Revision of an unstable hemiarthroplasty or anatomical total shoulder replacement using a reverse design prosthesis

M. P. Abdel, S. J. Hattrup, J. W. Sperling, R. H. Cofield, C. R. Kreofsky, J. Sanchez-Sotelo

Abstract

Instability after arthroplasty of the shoulder is difficult to correct surgically. Soft-tissue procedures and revision surgery using unconstrained anatomical components are associated with a high rate of failure. The purpose of this study was to determine the results of revision of an unstable anatomical shoulder arthroplasty to a reverse design prosthesis. Between 2004 and 2007, 33 unstable anatomical shoulder arthroplasties were revised to a reverse design. The mean age of the patients was 71 years (53 to 86) and their mean follow-up was 42 months (25 to 71). The mean time to revision was 26 months (4 to 164). Pain scores improved significantly (pre-operative visual analogue scale (VAS) of 7.2 (sd 1.6); most recent VAS 2.2 (sd 1.9); p = 0.001). There was a statistically significant increase in mean active forward elevation from 40.2° (sd 27.3) to 97.0° (sd 36.2) (p = 0.001). There was no significant difference in internal (p = 0.93) or external rotation (p = 0.40). Radiological findings included notching in five shoulders (15%) and heterotopic ossification of the inferior capsular region in three (9%). At the last follow-up 31 shoulders (94%) were stable. The remaining two shoulders dislocated at 2.5 weeks and three months post-operatively, respectively. According to the Neer rating system, there were 13 excellent (40%), ten satisfactory (30%) and ten unsatisfactory results (30%). Revision of hemiarthroplasty or anatomical total shoulder replacement for instability using a reverse design prosthesis gives good short-term results.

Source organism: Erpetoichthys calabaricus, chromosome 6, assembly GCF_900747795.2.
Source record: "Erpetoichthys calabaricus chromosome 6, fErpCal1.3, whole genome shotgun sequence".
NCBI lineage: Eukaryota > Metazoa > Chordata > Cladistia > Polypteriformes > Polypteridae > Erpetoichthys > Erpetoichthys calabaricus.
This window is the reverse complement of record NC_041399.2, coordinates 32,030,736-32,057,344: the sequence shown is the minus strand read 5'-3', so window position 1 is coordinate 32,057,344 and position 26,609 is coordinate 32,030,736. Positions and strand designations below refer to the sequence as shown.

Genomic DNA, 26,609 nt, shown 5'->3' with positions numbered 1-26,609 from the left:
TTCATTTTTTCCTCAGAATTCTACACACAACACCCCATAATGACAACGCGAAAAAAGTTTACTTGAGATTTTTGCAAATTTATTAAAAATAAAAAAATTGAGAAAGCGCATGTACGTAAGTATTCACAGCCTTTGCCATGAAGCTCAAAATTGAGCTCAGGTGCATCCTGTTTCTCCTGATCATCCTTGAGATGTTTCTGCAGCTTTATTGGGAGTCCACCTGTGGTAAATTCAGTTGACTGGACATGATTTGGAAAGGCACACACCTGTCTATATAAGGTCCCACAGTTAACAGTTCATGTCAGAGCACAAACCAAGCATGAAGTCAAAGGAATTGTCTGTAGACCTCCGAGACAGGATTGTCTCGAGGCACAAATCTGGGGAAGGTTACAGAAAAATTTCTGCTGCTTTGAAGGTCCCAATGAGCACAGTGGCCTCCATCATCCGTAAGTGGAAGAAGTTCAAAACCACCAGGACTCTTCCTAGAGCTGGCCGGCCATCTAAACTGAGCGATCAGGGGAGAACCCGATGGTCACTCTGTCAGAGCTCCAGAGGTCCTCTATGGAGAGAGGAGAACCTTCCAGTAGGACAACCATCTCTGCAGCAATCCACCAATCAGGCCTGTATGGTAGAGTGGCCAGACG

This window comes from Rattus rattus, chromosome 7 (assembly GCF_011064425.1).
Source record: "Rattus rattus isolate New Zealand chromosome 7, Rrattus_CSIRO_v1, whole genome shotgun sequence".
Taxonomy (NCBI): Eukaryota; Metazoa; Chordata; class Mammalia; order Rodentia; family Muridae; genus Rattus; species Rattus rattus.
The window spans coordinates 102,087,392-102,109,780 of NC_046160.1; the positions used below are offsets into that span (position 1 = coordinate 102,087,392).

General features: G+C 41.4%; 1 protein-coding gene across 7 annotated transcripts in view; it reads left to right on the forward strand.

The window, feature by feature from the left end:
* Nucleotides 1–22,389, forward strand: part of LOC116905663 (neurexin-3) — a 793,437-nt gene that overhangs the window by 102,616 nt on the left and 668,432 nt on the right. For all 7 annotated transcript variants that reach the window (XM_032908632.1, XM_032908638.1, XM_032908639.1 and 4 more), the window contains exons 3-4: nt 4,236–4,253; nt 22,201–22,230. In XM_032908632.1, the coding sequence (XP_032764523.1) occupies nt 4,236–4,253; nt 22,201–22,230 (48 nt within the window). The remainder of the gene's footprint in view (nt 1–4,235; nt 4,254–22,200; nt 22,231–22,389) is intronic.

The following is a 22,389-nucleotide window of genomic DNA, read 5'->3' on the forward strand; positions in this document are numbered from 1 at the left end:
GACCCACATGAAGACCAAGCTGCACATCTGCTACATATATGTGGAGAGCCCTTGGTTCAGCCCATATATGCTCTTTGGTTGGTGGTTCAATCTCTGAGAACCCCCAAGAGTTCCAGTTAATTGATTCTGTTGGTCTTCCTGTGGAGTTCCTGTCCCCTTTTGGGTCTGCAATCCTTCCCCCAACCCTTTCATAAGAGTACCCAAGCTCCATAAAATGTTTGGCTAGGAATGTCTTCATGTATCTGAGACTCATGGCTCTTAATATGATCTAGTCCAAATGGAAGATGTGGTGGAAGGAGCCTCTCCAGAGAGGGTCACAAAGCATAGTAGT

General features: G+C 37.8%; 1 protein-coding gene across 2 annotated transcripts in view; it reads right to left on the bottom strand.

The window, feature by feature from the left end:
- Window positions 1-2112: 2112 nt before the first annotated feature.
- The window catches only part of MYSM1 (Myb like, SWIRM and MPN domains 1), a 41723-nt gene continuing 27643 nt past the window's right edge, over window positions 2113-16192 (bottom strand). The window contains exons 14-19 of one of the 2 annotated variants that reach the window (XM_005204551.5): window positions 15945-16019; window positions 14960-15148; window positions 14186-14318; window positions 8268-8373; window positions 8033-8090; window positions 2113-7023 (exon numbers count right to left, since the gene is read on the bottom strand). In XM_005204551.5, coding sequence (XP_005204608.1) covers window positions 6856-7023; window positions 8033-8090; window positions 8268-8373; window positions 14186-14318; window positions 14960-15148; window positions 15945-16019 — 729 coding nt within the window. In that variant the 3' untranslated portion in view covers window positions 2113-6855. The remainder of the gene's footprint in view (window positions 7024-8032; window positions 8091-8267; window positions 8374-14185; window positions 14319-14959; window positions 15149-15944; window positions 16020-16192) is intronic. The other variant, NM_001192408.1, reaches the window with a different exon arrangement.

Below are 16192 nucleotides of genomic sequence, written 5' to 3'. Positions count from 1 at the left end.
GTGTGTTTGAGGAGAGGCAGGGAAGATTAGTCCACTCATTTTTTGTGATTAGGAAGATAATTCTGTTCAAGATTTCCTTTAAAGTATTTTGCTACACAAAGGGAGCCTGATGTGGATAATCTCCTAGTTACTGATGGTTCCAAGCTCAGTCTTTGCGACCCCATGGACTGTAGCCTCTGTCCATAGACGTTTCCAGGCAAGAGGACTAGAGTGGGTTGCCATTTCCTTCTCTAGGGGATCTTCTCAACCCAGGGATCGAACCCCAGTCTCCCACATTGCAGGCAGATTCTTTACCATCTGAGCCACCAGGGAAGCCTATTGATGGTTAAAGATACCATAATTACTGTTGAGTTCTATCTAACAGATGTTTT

Cite this article: Bone Joint J 2013;95-B:668–72.

Footnotes

  • The author or one or more of the authors have received or will receive benefits for personal or professional use from a commercial party related directly or indirectly to the subject of this article. In addition, benefits have been or will be directed to a research fund, foundation, educational institution, or other non- profit organisation with which one or more of the authors are associated.

    This article was primary edited by P. Baird and first-proof edited by J. Scott.

  • Received September 27, 2012.
  • Accepted January 18, 2013.
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